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Portfolio Update

Value Follows Economic Growth

By Elliott H. Gue, on Dec. 27, 2017

The S&P 500 Index is set to end 2017 on a high note, up around 22 percent for the year including dividends.

However, we believe a major sector rotation is underway.

For 2017, technology has been the big winner with the S&P 500 Information Technology Index up 39.25 percent this year, its strongest showing since 2009 when the market was just recovering from the Great Recession. Meanwhile, notable laggards include energy and telecom services, both down slightly for 2017.

Since summer, however, the picture has shifted. Since the end of August, the S&P 500 Energy Index is the market’s top performer, surging close to 17 percent while financials took the No. 2 spot, up more than 14 percent. Meanwhile, IT stocks performed in-line with the market average and have underperformed so far this month.

(Click to enlarge.)

Over the past seven years, US investors have embraced so-called smart beta exchange traded funds (ETFs)–total assets under management have exploded more than five-fold from $131 billion in January 2012 to more than $700 billion today.

The basic premise behind smart beta funds is that certain fundamental stock characteristics–such as stock valuations, stock volatility, profitability (quality) and growth–correlate with performance over the long haul. And rather than weight portfolios by market capitalization (i.e., firm size), it makes more sense to weight the stocks in your portfolio on other fundamental factors.

Most importantly, different quantitative factors tend to perform best at different stages of the economic cycle.

Two of the most popular smart beta categories are value ETFs and growth ETFs. Value ones focus on stocks with low valuations, as measured by a variety of metrics including price-to-earnings, price-to-sales or price-to-book value. And growth funds favor stocks with strong earnings and revenue growth.

The monthly flows of assets into (or out of) value and growth ETFs over the past year reveal clear trends: In January and February 2017, value ETFs attracted the most inflows while growth ones took the driver’s seat from March through August, with total fund flows over this six-month period favoring growth by nearly 4-to-1.

Since summer the trend has flipped again, with value ETFs experiencing nearly $10 billion in inflows compared to just $3.3 billion for growth ETFs.

It’s crucial to remember that smart beta ETFs only represent the tip of the proverbial iceberg when it comes to fund flows into value and growth stocks. There are literally trillions of additional dollars invested in value or growth-focused mutual funds and hedge funds that use quantitative factors like growth and value as the basis for their investment strategies.

However, we believe flows in and out of smart beta ETFs reveals a great deal about underlying trends in the stock market.

The shift from value to growth ETFs is broadly driven by expectations for economic growth. Simply put, when investors believe the US economy is decelerating or growing at a lackluster pace, growth stocks have the edge since these companies are able to generate earnings and revenue growth without help from the broader economy and economic cycle. The most important growth sector in most funds is Information Technology.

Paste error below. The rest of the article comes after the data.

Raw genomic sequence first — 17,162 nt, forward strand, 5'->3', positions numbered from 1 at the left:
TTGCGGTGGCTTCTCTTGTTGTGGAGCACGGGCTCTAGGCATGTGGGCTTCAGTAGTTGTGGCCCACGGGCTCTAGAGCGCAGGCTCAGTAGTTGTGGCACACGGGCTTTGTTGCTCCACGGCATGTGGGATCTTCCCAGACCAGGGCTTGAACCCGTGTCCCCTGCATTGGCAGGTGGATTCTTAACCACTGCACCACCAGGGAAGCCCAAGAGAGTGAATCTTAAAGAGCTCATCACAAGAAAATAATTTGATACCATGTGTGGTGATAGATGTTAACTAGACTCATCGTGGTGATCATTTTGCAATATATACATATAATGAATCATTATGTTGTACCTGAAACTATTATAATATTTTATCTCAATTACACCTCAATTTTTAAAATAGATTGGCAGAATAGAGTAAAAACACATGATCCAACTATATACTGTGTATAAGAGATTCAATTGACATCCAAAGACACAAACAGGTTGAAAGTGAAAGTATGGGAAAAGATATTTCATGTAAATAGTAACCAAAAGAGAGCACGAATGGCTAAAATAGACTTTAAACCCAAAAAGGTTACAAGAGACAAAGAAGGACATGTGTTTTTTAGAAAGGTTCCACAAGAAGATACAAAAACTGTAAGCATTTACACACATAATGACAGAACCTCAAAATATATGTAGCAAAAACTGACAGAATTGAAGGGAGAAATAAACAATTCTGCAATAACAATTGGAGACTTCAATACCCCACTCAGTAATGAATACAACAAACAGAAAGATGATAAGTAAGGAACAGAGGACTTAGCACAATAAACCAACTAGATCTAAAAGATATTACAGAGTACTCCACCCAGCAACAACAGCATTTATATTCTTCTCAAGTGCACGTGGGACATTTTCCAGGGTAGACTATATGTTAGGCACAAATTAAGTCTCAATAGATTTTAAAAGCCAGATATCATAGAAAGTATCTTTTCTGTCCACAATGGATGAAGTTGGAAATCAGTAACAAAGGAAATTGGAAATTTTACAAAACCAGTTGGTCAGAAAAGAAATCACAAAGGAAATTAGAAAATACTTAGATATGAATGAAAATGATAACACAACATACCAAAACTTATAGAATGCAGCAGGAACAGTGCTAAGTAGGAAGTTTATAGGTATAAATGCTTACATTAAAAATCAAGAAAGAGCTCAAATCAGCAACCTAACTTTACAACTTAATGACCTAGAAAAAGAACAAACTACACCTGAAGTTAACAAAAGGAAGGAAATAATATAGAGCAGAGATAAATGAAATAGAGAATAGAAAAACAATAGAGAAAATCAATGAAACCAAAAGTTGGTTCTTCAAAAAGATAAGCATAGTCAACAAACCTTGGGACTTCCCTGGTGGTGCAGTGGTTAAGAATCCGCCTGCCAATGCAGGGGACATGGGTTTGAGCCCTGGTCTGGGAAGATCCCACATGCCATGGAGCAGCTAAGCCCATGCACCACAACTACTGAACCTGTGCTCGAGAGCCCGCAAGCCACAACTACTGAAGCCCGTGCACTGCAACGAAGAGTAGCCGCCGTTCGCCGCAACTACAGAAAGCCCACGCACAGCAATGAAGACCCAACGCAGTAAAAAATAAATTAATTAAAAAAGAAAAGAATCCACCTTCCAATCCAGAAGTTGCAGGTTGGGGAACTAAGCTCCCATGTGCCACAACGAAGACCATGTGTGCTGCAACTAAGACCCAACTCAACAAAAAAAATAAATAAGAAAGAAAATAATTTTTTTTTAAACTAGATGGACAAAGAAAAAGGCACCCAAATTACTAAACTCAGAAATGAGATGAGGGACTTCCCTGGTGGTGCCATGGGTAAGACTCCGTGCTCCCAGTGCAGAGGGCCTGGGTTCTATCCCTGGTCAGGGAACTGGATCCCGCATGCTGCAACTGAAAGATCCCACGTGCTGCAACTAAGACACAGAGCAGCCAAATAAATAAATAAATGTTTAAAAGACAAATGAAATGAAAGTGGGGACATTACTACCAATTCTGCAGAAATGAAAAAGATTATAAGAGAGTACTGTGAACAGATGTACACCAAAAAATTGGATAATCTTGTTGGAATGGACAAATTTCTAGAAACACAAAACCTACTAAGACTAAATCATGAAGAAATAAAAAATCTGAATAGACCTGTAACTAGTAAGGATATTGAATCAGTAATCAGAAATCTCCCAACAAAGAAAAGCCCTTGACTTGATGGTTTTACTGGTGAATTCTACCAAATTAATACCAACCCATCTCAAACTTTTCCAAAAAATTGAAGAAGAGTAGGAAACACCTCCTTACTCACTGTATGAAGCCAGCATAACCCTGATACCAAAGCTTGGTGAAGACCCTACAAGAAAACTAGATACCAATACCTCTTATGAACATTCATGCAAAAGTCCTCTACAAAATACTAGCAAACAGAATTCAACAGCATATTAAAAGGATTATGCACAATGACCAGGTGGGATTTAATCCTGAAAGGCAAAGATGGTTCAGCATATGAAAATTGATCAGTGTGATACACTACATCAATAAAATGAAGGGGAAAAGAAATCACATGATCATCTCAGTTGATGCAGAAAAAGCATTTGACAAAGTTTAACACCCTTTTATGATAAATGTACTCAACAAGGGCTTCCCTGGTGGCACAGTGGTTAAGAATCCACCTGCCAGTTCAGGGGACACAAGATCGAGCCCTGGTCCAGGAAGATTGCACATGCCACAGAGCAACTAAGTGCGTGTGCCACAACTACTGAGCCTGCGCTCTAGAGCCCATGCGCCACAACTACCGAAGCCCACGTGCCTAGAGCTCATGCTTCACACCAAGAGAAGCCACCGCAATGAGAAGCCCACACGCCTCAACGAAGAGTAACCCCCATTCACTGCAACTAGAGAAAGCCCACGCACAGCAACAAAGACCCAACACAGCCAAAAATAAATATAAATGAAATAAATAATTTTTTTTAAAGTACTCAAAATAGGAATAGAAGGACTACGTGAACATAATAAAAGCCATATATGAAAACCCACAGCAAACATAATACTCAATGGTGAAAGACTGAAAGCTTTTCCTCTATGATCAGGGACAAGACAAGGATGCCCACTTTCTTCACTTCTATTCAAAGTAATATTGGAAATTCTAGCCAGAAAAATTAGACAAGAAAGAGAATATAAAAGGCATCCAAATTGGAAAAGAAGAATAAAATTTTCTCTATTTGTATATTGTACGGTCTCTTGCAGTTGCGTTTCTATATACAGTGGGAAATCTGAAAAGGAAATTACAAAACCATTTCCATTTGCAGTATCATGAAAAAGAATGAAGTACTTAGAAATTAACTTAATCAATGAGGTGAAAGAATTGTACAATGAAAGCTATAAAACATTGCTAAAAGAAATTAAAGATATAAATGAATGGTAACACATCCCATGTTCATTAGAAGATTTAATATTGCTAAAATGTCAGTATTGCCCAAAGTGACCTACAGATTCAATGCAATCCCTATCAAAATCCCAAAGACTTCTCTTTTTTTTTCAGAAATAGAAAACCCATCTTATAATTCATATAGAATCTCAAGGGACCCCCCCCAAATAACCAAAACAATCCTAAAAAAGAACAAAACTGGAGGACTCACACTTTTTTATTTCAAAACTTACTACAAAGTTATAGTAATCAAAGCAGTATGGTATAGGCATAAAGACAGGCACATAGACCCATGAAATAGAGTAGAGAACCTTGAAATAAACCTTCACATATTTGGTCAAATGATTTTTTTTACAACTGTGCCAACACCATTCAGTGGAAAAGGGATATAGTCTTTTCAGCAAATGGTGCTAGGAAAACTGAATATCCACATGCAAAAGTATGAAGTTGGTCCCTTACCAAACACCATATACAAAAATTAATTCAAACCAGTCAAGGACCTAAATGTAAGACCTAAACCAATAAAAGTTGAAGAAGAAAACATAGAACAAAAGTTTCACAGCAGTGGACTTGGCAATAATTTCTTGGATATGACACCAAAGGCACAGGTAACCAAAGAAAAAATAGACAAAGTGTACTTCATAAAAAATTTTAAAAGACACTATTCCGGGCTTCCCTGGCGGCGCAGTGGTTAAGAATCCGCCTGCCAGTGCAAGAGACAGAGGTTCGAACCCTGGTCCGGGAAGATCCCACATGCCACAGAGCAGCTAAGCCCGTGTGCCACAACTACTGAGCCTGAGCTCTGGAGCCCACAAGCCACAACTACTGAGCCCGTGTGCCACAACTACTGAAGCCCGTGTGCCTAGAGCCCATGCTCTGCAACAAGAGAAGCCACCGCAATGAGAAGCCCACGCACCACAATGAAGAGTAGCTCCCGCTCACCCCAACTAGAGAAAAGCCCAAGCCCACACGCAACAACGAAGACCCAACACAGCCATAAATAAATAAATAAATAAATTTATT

In contrast, value stocks tend to be more cyclical names in industries like energy, materials and financials. These firms are more levered to the economic cycle and need the “push” from the broader economic environment to work out.

Thus, the shift in smart beta fund flows matches up neatly to the broader economic trends in 2017. Following the presidential election in late 2016, investors began to price in the potential for President Trump to follow through on election promises such as significant tax cuts and infrastructure spending plan.

Since these tend to driver stronger growth, stimulus favors value over growth stocks.

However, confidence in the new administration began to wane in the spring following the failure of early legislative efforts such as the drive to repeal and replace the Affordable Care Act (ACA). In addition, US first-quarter economic growth came in at a paltry 1.2 percent annualized pace.

Value surged back into favor after August when, first, tax reform began to gain momentum in Congress and, second, US economic growth showed signs of acceleration–both second- and third-quarter US GDP growth topped 3 percent, the first back-to-back quarters of 3-plus percent growth in roughly three years.

Our view remains that this sector rotation will continue into 2018 with growth-focused groups such as information technology taking a backseat to value-oriented fare like financials and energy and cyclical industry groups.

Portfolio Moves

In this issue, we’re selling Cars.com (NYSE: CARS) for a roughly 20 percent total return.

The stock recently surged after activist investor Starboard Value purchased a 9.9 percent stake in the online auto marketplace, which is likely to push management to pursue a sale.

In addition, nearly one-third of the stock’s outstanding float is sold short. When a stock rallies, short sellers, betting on a decline in the stock, feel the pain. Major moves such as the recent run-up in Cars.com can ignite a short squeeze where those betting against the firm buy the stock to cover their shorts, putting more upside pressure on the stock and prompting yet more short covering.

Despite the recent surge, we believe Cars.com faces a significant competitive challenge from TrueCar (NSDQ: TRUE), which has added new features to its website and rolled out an aggressive marketing campaign to heighten awareness.

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